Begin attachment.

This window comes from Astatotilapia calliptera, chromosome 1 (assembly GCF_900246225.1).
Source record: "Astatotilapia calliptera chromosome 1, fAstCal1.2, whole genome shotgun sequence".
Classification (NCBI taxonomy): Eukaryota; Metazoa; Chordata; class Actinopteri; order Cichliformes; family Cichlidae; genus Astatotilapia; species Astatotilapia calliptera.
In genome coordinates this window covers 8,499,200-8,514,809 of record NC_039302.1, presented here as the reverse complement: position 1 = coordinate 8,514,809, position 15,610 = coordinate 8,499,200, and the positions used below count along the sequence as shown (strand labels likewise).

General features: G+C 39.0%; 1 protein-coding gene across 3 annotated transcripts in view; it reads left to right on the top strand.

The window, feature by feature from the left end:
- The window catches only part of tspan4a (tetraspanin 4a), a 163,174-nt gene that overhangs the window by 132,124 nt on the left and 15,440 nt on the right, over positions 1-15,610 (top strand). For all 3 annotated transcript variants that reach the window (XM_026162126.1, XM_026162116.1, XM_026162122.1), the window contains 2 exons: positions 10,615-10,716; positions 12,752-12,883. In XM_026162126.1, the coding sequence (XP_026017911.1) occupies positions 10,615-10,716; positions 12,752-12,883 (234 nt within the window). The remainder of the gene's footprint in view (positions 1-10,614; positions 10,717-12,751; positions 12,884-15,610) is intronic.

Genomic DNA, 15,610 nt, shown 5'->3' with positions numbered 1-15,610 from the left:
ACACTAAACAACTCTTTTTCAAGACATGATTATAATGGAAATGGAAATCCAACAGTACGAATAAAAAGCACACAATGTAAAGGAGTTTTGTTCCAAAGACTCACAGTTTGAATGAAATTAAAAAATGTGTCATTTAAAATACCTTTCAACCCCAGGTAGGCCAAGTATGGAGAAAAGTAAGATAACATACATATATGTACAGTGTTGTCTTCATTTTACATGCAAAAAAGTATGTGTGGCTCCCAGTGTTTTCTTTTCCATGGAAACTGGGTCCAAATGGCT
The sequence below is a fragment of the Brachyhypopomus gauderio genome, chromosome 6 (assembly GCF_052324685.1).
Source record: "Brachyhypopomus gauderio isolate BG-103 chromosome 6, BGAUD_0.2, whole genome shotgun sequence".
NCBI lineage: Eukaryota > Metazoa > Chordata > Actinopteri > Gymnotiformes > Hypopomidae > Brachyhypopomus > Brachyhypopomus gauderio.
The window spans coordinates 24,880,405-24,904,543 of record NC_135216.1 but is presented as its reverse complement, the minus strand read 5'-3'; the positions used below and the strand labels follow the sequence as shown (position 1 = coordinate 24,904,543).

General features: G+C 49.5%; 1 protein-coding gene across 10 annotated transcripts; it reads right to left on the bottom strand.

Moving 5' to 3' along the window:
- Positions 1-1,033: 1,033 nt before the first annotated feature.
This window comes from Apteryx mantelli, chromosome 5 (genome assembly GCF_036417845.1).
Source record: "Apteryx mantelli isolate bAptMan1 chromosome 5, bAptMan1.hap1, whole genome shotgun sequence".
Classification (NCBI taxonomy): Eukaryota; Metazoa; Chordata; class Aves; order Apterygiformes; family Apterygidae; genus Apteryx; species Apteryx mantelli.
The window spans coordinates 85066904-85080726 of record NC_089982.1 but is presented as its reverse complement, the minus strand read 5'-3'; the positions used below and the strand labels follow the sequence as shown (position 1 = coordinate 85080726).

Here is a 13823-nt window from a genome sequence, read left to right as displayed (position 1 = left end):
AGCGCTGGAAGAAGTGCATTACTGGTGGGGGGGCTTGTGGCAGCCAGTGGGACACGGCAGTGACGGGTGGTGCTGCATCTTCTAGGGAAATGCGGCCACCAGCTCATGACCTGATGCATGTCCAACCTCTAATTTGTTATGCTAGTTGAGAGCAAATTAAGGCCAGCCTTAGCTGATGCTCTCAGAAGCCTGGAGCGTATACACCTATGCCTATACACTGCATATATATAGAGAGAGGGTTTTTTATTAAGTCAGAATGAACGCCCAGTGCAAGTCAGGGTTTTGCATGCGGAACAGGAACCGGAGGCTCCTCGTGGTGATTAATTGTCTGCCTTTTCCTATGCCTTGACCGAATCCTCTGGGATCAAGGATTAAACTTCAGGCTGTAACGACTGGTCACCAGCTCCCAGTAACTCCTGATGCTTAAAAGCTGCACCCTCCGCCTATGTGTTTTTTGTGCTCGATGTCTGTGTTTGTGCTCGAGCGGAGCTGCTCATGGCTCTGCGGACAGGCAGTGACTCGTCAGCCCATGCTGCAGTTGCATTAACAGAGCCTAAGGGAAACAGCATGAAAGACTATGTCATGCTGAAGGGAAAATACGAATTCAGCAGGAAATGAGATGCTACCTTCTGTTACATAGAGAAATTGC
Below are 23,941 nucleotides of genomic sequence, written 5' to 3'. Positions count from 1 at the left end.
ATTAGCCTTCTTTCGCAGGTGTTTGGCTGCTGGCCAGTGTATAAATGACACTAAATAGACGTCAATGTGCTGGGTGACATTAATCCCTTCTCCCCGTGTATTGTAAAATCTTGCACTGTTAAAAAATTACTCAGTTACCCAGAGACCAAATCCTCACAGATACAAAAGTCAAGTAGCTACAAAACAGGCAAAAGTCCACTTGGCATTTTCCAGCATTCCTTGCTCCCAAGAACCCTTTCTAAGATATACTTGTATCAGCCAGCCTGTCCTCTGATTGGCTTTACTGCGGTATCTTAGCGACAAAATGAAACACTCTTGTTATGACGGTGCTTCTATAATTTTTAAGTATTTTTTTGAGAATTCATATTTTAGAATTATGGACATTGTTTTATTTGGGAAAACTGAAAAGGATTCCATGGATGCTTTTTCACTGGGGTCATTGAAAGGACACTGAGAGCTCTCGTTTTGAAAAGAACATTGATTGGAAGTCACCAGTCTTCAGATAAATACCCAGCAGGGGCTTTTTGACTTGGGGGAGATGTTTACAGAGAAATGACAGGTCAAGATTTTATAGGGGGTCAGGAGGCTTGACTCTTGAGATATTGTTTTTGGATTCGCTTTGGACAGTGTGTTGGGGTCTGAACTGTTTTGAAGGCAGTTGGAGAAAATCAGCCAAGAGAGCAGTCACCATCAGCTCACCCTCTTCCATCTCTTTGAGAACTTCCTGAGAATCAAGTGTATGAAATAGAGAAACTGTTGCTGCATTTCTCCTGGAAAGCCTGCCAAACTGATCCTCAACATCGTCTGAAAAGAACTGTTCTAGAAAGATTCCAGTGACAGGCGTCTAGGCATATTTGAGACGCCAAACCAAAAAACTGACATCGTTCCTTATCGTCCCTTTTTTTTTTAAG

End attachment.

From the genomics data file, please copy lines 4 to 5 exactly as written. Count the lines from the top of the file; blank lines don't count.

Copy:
In genome coordinates this window covers 8,499,200-8,514,809 of record NC_039302.1, presented here as the reverse complement: position 1 = coordinate 8,514,809, position 15,610 = coordinate 8,499,200, and the positions used below count along the sequence as shown (strand labels likewise).

General features: G+C 39.0%; 1 protein-coding gene across 3 annotated transcripts in view; it reads left to right on the top strand.